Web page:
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IRS Announces 2011 Standard Mileage Rates

IRS Announces 2011 Standard Mileage Rates

On Friday, December 3rd, the Internal Revenue Service (IRS) released the 2011 standard mileage rates that employees, self-employed individuals and other taxpayers use to calculate the deductible costs of operating an automobile for business, charitable, medical or moving purposes.  The rates for business, medical and moving purposes rose while the rate for charitable groups was unchanged from 2010.

2011 Mileage Reimbursement Rates
Beginning on January 1, 2011, the standard mileage rates for the use of a car, van, pickup truck or panel truck will be:

  • For Business Related Travel:  51 cents per mile driven… up from 50 cents per mile in 2010
  • For Medical or Moving Purposes:  19 cents per mile driven … an increase of 2.5 cents per mile over the 2010 rate of 16.5 cents per mile
  • For Charitable Use:  14 cents per mile driven… unchanged from 2010

See How the Optional Standard Mileage Rates Have Changed Since 2002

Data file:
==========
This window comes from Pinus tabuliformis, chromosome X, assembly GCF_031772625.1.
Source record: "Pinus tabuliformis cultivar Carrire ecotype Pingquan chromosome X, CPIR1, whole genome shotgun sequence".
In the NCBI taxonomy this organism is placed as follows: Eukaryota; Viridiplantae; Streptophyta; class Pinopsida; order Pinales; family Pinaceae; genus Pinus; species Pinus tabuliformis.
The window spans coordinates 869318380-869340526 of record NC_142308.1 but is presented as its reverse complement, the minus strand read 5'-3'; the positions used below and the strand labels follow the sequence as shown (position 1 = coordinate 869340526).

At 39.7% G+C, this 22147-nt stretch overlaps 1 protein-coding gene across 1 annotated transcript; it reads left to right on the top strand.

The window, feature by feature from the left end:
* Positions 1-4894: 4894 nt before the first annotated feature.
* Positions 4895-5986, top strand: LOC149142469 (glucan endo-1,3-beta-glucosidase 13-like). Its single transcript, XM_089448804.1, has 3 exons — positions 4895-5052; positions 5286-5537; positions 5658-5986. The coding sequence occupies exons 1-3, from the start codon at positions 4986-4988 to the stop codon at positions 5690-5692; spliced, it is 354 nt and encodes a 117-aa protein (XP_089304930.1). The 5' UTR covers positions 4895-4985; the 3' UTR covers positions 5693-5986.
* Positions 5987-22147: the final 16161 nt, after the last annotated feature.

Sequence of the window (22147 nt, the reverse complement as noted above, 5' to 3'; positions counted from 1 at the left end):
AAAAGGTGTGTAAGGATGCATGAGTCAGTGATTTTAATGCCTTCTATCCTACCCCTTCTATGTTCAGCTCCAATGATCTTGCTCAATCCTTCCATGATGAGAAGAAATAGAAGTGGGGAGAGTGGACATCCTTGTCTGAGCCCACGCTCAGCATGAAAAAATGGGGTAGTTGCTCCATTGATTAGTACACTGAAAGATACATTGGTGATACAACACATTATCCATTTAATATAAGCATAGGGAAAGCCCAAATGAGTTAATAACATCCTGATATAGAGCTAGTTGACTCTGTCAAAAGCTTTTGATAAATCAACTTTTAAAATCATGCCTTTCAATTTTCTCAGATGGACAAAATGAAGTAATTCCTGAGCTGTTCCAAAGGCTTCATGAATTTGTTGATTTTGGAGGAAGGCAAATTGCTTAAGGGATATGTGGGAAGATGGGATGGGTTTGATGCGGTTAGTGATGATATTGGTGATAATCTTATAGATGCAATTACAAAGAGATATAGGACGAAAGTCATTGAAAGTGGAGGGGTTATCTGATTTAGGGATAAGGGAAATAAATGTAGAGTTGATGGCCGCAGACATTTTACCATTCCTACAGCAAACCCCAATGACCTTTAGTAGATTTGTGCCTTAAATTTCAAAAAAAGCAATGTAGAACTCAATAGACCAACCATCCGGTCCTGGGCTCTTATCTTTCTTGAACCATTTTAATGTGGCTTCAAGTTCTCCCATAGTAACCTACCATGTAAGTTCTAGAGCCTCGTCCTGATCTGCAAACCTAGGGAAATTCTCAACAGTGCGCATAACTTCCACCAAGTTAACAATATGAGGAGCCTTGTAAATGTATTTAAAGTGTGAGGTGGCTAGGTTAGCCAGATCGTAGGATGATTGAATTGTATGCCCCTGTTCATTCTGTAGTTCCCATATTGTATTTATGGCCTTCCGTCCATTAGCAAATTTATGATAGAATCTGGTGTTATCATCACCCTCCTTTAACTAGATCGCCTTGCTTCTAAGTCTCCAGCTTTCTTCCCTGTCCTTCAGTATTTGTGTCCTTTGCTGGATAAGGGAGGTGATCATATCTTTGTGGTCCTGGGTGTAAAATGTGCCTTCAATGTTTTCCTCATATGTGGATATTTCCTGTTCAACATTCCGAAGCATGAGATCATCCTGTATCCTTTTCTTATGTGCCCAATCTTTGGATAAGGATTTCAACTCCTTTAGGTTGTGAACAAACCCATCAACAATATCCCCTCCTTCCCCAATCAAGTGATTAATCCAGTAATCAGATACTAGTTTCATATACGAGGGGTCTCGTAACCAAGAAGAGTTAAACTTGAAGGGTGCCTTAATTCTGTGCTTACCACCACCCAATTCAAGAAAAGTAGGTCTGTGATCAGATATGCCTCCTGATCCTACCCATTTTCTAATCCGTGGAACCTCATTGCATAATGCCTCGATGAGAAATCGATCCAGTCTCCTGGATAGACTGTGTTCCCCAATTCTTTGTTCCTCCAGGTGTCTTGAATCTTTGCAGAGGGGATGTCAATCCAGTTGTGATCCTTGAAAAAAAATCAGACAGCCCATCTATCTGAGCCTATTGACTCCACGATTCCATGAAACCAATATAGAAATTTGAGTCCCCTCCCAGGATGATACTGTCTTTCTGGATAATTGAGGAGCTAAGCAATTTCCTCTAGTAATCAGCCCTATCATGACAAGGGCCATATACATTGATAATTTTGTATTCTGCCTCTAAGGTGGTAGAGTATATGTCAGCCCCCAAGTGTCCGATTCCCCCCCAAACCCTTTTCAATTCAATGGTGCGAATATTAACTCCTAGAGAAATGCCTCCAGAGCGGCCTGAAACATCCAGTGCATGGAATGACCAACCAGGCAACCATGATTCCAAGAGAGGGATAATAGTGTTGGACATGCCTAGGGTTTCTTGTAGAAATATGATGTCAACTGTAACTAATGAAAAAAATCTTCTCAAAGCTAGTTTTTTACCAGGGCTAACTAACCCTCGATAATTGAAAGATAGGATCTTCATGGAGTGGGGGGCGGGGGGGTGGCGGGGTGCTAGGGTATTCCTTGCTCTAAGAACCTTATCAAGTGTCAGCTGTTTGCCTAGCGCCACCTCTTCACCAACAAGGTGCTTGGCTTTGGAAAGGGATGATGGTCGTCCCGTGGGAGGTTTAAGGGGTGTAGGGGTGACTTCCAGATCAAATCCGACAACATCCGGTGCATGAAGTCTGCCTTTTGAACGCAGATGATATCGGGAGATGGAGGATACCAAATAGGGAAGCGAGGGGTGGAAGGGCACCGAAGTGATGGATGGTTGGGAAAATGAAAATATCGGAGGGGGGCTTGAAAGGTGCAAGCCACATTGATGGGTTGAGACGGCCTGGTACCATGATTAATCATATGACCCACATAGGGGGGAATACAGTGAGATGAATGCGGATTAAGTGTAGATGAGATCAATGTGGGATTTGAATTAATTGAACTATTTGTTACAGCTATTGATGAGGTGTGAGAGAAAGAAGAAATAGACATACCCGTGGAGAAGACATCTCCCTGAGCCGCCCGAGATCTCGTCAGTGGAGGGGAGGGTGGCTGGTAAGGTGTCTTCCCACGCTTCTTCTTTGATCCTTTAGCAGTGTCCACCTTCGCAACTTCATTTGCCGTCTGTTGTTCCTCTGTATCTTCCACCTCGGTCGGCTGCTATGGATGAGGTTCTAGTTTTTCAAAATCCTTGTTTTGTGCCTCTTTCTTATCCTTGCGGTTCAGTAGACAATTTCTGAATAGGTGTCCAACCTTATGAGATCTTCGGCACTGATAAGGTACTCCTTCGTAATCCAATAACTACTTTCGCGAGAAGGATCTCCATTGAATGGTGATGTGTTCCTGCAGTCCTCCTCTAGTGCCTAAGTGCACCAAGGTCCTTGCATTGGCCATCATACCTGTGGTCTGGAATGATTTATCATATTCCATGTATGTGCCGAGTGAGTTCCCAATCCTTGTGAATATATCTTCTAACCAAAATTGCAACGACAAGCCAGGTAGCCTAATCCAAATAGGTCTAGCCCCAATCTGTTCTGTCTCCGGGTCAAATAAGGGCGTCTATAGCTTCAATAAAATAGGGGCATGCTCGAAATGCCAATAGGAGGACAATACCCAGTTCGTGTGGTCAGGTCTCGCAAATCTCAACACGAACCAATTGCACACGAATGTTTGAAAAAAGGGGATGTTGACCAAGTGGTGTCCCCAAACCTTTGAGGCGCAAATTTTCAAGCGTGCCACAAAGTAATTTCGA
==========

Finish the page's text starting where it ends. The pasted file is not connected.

How is the Tax Deductible Mileage Rate Calculated?
The standard mileage rate is based on an annual study of the fixed and variable costs of operating an automobile.  The study is conducted by Runzheimer International which provides business vehicle, travel, virtual office and cost-of-living programs, services and benchmark data to businesses nationwide.  Runzheimer International, which is an independent contractor, has provided annual vehicle cost data to the IRS since 1980.

In a recent Runzheimer International press release… IRS Establishes Optional Business Mileage Deduction Rate for 2011, they discussed the reasons for the business mileage rate increase…

"Higher fuel prices are the primary reason for the increase in the national optional business deduction,” said Ted Schuerman, senior project leader, Runzheimer International.  “Other reasons for the change include depreciation, insurance and maintenance costs.  The detailed information we collect annually shows where there are shifts in market conditions nationwide and enables the IRS and many other organizations to make more informed business decisions.”

When Doesn’t the Business Standard Mileage Rate Apply?
U.S. taxpayers cannot use the business standard mileage rate for:

  • Vehicles that use any depreciation method under the Modified Accelerated Cost Recovery System (MACRS)
  • Vehicles that claim a Section 179 deduction
  • Vehicles used for hire
  • More than four vehicles used simultaneously

Taxpayers always have the option of calculating the actual costs of using their vehicle rather than using the standard mileage rates.

Revenue Procedure 2010-51 contains additional details regarding the standard mileage rates.